and Mahmoud Abbas, Arafat's heir apparent. The pair had starkly 
divergent strategies for dealing with Israel.

In Arafat's view, Israel had reneged on commitments it made in the Oslo 
accords. He was therefore loath to invest exclusively in the peace 
process. He wanted a twin strategy: keeping open channels for talks 
while maintaining the option of armed resistance to pressure Israel. For 
this reason he kept a tight personal grip on the Palestinian security 

Abbas, on the other hand, believed that armed resistance was a gift to 
Israel, delegitimising the Palestinian struggle. He wanted to focus 
exclusively on negotiations and state-building, hoping to exert indirect 
pressure on Israel by proving to the international community that the 
Palestinians could be trusted with statehood. His priority was 
cooperating closely with the US and Israel in security matters.

Israel and the US strongly preferred Abbas's approach, even forcing 
Arafat for a time to reduce his own influence by appointing Abbas to a 
newly created post of prime minister.

Israel's primary concern was that, however much of a prisoner they made 
Arafat, he would remain a unifying figure for Palestinians. By refusing 
to renounce armed struggle, Arafat managed to contain -- if only just -- 
the mounting tensions between his own Fatah movement and its chief 
rival, Hamas.

With Arafat gone, and the conciliatory Abbas installed in his place, 
those tensions erupted violently into the open -- as Israel surely knew 
they would. That culminated in a split that tore apart the Palestinian 
national movement and led to a territorial schism between the 
Fatah-controlled West Bank and Hamas-ruled Gaza.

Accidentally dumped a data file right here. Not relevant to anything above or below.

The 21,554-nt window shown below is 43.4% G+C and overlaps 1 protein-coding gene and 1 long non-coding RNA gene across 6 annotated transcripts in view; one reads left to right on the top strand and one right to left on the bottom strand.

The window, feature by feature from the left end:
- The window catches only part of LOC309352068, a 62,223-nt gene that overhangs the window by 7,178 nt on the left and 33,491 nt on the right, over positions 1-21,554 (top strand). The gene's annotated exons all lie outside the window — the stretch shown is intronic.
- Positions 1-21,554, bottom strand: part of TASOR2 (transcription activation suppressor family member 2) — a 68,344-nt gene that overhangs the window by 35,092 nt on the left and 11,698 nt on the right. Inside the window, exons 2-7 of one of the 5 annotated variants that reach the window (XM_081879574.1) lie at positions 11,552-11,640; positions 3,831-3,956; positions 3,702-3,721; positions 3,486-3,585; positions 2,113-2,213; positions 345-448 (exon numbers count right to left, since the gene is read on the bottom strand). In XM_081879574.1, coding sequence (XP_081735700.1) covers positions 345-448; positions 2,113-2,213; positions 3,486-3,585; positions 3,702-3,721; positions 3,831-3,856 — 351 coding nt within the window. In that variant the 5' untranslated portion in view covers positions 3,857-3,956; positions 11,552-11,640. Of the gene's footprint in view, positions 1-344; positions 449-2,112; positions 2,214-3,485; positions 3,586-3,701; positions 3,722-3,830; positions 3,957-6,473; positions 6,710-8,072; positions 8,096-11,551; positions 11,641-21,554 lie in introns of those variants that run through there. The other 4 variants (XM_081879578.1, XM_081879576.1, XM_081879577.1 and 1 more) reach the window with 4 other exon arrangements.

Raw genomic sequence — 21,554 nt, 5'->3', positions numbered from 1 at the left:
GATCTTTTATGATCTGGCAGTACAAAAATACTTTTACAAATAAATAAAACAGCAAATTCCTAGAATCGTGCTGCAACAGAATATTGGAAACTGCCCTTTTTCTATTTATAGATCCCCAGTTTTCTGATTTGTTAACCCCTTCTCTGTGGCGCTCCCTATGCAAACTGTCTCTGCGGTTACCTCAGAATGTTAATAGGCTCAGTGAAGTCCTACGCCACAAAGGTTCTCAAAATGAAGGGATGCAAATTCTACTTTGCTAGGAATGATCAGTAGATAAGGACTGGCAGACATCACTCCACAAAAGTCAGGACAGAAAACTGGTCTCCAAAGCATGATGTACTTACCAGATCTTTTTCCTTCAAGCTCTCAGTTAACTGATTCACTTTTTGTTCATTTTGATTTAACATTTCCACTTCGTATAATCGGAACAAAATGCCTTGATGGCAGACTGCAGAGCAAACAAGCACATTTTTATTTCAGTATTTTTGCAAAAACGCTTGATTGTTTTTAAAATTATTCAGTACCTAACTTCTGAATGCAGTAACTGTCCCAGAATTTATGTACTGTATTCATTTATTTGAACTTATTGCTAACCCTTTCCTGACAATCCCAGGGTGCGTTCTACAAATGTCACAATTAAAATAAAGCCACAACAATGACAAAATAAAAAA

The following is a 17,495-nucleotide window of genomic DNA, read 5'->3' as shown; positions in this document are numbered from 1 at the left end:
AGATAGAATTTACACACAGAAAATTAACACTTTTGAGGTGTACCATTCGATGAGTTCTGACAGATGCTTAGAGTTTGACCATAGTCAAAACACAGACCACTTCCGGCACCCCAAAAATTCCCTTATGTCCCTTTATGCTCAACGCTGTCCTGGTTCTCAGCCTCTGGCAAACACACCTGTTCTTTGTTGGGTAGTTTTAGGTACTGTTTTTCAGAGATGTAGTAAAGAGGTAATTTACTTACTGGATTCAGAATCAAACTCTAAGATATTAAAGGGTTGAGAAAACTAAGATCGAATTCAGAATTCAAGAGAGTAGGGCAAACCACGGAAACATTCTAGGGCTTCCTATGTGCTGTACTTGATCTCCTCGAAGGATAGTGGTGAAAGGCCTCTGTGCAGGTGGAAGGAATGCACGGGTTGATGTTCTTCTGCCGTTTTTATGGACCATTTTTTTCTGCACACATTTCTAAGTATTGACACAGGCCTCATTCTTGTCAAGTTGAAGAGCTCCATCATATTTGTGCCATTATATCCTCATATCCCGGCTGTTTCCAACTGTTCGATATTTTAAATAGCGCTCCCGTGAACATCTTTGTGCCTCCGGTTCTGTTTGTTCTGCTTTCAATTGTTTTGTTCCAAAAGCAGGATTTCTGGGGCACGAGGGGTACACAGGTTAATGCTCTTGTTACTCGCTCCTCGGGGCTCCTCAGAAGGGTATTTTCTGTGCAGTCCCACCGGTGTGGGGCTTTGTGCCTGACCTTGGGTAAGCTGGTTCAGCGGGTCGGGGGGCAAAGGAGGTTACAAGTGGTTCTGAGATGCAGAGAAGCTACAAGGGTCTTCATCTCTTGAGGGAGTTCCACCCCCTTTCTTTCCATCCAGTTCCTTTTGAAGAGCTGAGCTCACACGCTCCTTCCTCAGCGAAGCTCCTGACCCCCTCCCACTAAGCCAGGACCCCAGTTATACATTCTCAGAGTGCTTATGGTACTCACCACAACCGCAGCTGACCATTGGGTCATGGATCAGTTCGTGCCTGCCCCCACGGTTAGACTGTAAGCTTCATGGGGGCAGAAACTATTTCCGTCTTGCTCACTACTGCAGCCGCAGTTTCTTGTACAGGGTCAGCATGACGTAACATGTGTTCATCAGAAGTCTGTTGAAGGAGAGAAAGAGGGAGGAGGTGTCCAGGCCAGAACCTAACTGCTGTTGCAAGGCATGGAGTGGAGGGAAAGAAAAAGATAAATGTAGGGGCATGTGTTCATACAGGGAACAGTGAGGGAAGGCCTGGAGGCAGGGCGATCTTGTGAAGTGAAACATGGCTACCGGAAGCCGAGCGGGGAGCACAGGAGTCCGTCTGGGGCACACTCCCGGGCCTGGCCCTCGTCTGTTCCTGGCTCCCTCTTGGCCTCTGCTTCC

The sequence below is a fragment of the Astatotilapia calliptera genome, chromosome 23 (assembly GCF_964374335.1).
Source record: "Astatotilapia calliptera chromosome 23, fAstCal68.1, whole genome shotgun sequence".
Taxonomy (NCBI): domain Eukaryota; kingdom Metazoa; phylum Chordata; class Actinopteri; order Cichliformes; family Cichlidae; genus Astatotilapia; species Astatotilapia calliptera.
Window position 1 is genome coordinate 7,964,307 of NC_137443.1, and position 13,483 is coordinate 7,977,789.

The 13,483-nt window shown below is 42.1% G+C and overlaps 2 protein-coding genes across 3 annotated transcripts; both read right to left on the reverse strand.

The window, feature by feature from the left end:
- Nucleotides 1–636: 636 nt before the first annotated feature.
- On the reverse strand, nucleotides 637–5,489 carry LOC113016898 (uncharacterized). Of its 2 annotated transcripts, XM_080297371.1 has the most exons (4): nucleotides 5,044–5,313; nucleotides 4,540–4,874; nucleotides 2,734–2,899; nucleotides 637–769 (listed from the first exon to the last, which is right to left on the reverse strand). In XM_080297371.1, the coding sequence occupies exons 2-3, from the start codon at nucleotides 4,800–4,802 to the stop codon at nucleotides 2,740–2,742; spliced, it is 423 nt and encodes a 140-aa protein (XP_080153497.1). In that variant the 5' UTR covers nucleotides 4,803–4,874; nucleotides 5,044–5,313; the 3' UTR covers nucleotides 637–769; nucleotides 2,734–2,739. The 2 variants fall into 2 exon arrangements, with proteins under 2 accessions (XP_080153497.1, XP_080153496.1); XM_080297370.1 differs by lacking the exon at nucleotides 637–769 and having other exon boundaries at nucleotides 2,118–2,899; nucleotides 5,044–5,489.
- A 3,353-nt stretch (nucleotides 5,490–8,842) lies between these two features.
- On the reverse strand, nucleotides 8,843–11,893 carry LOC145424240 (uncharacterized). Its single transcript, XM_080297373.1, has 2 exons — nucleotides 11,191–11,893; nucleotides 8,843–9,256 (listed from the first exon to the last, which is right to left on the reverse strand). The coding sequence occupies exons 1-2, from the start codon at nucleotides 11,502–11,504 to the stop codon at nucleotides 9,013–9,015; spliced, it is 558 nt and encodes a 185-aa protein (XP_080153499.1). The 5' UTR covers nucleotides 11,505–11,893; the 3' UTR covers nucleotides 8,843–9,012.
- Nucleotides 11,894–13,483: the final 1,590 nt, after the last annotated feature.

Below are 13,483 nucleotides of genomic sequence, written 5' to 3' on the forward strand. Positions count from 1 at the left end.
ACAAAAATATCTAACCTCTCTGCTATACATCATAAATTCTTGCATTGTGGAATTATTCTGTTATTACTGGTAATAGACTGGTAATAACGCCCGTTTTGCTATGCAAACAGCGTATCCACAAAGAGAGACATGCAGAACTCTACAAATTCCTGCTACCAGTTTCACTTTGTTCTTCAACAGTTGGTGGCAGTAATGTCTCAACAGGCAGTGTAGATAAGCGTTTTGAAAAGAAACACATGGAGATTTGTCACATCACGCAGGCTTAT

In Israel's oft-used terminology, Arafat was the head of the 
"infrastructure of terror". But Israel's preference for Abbas derived 
not from respect for him or from a belief that he could successfully 
persuade Palestinians to accept a peace deal. Sharon famously declared 
that Abbas was no more impressive than a "plucked chicken".

Israel's interests in killing Arafat are evident when one considers what 
occurred after his death. Not only did the Palestinian national movement 
collapse, but the Palestinian leadership got drawn back into a series of 
futile peace talks, leaving Israel clear to concentrate on land grabs 
and settlement building.

Contemplating the matter of whether Israel benefited from the loss of 
Arafat, Palestinian analyst Mouin Rabbani observed: "Hasn't Abu Mazen's 
[Abbas'] exemplary commitment to Oslo over the years, and maintenance of 
security cooperation with Israel through thick and thin, already settled 
this question?"

Abbas' strategy may be facing its ultimate test now, as the Palestinian 
negotiating team once again try to coax out of Israel the barest 
concessions on statehood at the risk of being blamed for the talks' 
inevitable failure. The effort already looks deeply misguided.

While the negotiations have secured for the Palestinians only a handful 
of ageing political prisoners, Israel has so far announced in return a 
massive expansion of the settlements and the threatened eviction of some 
15,000 Palestinians from their homes in East Jerusalem.

It is doubtless a trade-off Arafat would have rued.

//*Jonathan Cook* won the Martha Gellhorn Special Prize for Journalism. 
His latest books are "Israel and the Clash of Civilisations: Iraq, Iran 
and the Plan to Remake the Middle East 
(Pluto Press) and "Disappearing Palestine: Israel's Experiments in Human 
Despair" (Zed Books).  His new website is www.jonathan-cook.net 

/ A version of this article first appeared in The National, Abu Dhabi./